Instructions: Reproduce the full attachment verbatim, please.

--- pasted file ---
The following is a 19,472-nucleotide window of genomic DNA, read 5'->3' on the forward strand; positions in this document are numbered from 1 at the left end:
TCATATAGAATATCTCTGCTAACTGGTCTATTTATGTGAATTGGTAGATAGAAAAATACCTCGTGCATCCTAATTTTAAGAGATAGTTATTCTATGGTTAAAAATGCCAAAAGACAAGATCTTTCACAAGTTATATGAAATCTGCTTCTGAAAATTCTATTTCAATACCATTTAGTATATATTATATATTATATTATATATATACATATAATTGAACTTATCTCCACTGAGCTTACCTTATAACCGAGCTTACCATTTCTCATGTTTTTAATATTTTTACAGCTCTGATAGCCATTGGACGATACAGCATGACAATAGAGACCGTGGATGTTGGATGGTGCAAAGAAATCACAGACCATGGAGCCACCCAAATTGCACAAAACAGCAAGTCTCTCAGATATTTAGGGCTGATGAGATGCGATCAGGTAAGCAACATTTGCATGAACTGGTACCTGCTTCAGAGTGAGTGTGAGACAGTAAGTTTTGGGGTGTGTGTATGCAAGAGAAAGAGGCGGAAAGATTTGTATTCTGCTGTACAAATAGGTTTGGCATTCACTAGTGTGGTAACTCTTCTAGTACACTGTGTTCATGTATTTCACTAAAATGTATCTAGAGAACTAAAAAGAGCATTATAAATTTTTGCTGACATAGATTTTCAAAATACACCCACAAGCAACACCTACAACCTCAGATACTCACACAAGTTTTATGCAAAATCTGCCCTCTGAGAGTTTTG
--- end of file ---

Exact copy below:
The following is a 19,472-nucleotide window of genomic DNA, read 5'->3' on the forward strand; positions in this document are numbered from 1 at the left end:
TCATATAGAATATCTCTGCTAACTGGTCTATTTATGTGAATTGGTAGATAGAAAAATACCTCGTGCATCCTAATTTTAAGAGATAGTTATTCTATGGTTAAAAATGCCAAAAGACAAGATCTTTCACAAGTTATATGAAATCTGCTTCTGAAAATTCTATTTCAATACCATTTAGTATATATTATATATTATATTATATATATACATATAATTGAACTTATCTCCACTGAGCTTACCTTATAACCGAGCTTACCATTTCTCATGTTTTTAATATTTTTACAGCTCTGATAGCCATTGGACGATACAGCATGACAATAGAGACCGTGGATGTTGGATGGTGCAAAGAAATCACAGACCATGGAGCCACCCAAATTGCACAAAACAGCAAGTCTCTCAGATATTTAGGGCTGATGAGATGCGATCAGGTAAGCAACATTTGCATGAACTGGTACCTGCTTCAGAGTGAGTGTGAGACAGTAAGTTTTGGGGTGTGTGTATGCAAGAGAAAGAGGCGGAAAGATTTGTATTCTGCTGTACAAATAGGTTTGGCATTCACTAGTGTGGTAACTCTTCTAGTACACTGTGTTCATGTATTTCACTAAAATGTATCTAGAGAACTAAAAAGAGCATTATAAATTTTTGCTGACATAGATTTTCAAAATACACCCACAAGCAACACCTACAACCTCAGATACTCACACAAGTTTTATGCAAAATCTGCCCTCTGAGAGTTTTG